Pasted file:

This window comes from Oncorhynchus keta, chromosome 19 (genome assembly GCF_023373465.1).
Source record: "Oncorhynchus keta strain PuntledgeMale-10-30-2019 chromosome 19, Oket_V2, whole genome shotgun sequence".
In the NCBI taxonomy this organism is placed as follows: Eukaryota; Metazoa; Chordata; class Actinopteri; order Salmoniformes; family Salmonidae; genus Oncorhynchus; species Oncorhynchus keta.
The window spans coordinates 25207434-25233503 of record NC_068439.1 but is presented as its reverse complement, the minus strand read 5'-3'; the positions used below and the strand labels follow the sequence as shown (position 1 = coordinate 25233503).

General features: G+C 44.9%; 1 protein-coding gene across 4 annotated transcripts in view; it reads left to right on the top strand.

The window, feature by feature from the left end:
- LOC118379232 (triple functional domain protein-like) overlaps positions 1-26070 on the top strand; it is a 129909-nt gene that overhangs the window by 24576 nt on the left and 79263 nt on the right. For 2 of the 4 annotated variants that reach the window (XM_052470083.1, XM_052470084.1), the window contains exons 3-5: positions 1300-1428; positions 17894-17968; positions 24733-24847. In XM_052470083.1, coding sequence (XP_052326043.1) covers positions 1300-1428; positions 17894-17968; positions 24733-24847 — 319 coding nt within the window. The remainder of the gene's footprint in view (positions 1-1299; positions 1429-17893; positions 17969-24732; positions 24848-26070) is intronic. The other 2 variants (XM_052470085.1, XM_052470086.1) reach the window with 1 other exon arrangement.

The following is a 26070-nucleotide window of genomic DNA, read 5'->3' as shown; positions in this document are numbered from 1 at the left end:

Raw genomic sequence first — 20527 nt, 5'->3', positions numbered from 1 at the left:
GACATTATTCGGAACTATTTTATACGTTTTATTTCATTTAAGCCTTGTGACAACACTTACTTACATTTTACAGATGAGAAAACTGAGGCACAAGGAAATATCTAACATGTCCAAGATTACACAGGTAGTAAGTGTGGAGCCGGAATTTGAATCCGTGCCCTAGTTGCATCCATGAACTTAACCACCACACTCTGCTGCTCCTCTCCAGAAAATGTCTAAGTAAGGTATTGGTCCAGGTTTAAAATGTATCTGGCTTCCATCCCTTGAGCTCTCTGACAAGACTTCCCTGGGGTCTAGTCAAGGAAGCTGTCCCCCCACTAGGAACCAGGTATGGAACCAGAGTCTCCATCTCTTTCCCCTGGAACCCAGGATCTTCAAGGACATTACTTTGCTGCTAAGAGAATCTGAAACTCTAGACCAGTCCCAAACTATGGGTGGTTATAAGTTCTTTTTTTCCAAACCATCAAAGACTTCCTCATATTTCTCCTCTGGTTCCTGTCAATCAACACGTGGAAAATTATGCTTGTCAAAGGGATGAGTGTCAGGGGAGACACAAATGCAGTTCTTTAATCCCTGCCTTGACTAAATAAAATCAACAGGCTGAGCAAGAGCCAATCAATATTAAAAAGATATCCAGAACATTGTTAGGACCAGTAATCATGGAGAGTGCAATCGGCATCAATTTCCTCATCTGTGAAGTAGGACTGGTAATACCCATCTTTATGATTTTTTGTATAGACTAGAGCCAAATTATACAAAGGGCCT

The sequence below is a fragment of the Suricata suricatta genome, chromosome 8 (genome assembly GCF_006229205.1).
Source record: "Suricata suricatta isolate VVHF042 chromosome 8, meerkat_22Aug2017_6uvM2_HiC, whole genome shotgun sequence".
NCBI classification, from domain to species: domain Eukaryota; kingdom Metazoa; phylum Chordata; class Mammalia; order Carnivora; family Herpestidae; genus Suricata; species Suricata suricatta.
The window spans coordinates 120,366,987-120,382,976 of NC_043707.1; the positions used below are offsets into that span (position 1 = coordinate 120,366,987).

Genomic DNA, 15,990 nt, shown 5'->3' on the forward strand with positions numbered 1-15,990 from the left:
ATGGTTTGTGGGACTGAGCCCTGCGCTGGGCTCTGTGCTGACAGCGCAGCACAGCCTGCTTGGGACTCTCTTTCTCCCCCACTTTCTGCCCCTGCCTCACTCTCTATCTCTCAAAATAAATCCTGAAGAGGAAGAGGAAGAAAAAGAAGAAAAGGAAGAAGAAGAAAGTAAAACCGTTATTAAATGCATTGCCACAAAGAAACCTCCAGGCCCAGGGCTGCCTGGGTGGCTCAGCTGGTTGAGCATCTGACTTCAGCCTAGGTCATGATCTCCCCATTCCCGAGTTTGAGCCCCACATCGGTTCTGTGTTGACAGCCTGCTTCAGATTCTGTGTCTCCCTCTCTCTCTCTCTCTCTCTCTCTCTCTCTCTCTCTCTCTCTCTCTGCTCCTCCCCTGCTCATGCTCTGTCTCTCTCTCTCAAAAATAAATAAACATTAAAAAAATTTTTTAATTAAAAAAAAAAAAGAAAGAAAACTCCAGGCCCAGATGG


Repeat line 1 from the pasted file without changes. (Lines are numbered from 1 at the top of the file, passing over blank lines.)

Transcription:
This window comes from Oncorhynchus keta, chromosome 19 (genome assembly GCF_023373465.1).